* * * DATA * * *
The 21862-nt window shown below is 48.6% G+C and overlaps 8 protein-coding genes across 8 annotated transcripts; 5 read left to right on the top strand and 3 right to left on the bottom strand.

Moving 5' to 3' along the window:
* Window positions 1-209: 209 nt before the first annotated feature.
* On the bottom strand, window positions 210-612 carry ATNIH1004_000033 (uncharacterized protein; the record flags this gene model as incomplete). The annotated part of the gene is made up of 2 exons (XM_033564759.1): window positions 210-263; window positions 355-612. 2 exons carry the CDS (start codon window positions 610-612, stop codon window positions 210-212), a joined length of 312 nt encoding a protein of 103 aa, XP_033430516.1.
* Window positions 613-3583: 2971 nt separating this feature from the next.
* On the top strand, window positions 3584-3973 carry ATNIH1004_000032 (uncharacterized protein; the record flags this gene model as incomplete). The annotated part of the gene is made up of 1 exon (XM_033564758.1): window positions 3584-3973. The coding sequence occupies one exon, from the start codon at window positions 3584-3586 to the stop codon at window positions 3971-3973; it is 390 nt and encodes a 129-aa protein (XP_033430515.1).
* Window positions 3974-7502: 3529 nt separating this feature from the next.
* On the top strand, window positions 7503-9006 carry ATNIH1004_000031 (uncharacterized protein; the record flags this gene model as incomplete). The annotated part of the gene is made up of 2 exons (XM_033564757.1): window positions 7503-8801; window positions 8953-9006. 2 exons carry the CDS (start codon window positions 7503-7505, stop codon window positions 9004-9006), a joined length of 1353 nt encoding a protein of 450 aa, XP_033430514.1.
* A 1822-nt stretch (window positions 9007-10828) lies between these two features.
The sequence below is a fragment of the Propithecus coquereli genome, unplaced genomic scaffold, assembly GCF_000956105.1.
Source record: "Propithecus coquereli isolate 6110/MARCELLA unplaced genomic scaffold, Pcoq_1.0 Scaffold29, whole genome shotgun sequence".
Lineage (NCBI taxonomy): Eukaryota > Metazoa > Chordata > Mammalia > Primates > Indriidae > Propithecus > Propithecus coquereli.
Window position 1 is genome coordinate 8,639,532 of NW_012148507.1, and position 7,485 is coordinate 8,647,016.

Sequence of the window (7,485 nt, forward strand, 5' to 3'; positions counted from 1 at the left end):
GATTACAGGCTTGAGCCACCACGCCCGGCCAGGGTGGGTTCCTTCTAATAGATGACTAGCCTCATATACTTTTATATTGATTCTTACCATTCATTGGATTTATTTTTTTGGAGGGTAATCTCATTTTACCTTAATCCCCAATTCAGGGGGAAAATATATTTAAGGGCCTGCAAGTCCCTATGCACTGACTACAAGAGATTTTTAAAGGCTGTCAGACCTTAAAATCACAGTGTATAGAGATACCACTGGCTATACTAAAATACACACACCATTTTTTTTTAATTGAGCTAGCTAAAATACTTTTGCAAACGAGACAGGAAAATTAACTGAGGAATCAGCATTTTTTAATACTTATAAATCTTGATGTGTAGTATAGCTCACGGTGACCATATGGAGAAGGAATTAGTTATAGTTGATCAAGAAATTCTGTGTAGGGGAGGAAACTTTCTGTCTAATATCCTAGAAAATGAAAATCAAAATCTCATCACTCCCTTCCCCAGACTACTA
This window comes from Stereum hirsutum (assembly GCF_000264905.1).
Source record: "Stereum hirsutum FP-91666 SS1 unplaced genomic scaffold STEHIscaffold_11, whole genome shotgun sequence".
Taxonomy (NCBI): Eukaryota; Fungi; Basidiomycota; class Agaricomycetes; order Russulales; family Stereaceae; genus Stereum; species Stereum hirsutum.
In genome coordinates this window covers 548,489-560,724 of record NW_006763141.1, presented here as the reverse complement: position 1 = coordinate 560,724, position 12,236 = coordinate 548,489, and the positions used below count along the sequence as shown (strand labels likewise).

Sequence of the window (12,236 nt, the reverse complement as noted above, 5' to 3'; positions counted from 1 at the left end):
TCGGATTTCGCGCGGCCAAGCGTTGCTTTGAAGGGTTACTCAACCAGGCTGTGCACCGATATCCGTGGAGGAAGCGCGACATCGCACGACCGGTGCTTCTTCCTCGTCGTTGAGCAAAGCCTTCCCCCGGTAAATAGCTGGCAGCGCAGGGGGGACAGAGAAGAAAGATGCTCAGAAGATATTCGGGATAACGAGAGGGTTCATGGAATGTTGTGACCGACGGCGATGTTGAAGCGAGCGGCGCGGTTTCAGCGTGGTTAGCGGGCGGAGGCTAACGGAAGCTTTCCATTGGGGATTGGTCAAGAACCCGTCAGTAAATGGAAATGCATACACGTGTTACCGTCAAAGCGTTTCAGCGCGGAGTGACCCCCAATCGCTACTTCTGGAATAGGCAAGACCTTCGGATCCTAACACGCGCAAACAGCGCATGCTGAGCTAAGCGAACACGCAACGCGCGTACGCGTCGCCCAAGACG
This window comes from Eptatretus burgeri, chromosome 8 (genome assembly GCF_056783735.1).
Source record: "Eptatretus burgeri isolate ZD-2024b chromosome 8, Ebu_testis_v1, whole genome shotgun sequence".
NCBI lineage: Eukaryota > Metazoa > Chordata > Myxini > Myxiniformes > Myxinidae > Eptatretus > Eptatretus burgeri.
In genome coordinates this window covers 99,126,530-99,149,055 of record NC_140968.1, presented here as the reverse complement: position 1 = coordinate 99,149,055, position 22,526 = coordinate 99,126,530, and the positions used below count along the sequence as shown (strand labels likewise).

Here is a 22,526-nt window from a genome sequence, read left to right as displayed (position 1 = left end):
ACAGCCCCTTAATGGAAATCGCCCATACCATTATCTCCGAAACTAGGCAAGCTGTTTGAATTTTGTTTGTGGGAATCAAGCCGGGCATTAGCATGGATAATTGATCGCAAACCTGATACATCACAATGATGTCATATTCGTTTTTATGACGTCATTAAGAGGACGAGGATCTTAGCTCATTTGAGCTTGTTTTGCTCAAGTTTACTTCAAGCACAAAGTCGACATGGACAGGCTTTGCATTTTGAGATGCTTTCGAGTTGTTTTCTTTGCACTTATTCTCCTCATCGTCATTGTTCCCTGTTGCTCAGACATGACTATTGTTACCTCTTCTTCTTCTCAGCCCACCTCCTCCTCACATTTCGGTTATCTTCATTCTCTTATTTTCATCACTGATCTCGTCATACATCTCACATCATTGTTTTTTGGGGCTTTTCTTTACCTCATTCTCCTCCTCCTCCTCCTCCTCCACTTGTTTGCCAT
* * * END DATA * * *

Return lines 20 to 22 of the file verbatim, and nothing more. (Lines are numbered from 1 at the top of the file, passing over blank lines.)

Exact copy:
Sequence of the window (12,236 nt, the reverse complement as noted above, 5' to 3'; positions counted from 1 at the left end):
TCGGATTTCGCGCGGCCAAGCGTTGCTTTGAAGGGTTACTCAACCAGGCTGTGCACCGATATCCGTGGAGGAAGCGCGACATCGCACGACCGGTGCTTCTTCCTCGTCGTTGAGCAAAGCCTTCCCCCGGTAAATAGCTGGCAGCGCAGGGGGGACAGAGAAGAAAGATGCTCAGAAGATATTCGGGATAACGAGAGGGTTCATGGAATGTTGTGACCGACGGCGATGTTGAAGCGAGCGGCGCGGTTTCAGCGTGGTTAGCGGGCGGAGGCTAACGGAAGCTTTCCATTGGGGATTGGTCAAGAACCCGTCAGTAAATGGAAATGCATACACGTGTTACCGTCAAAGCGTTTCAGCGCGGAGTGACCCCCAATCGCTACTTCTGGAATAGGCAAGACCTTCGGATCCTAACACGCGCAAACAGCGCATGCTGAGCTAAGCGAACACGCAACGCGCGTACGCGTCGCCCAAGACG
This window comes from Eptatretus burgeri, chromosome 8 (genome assembly GCF_056783735.1).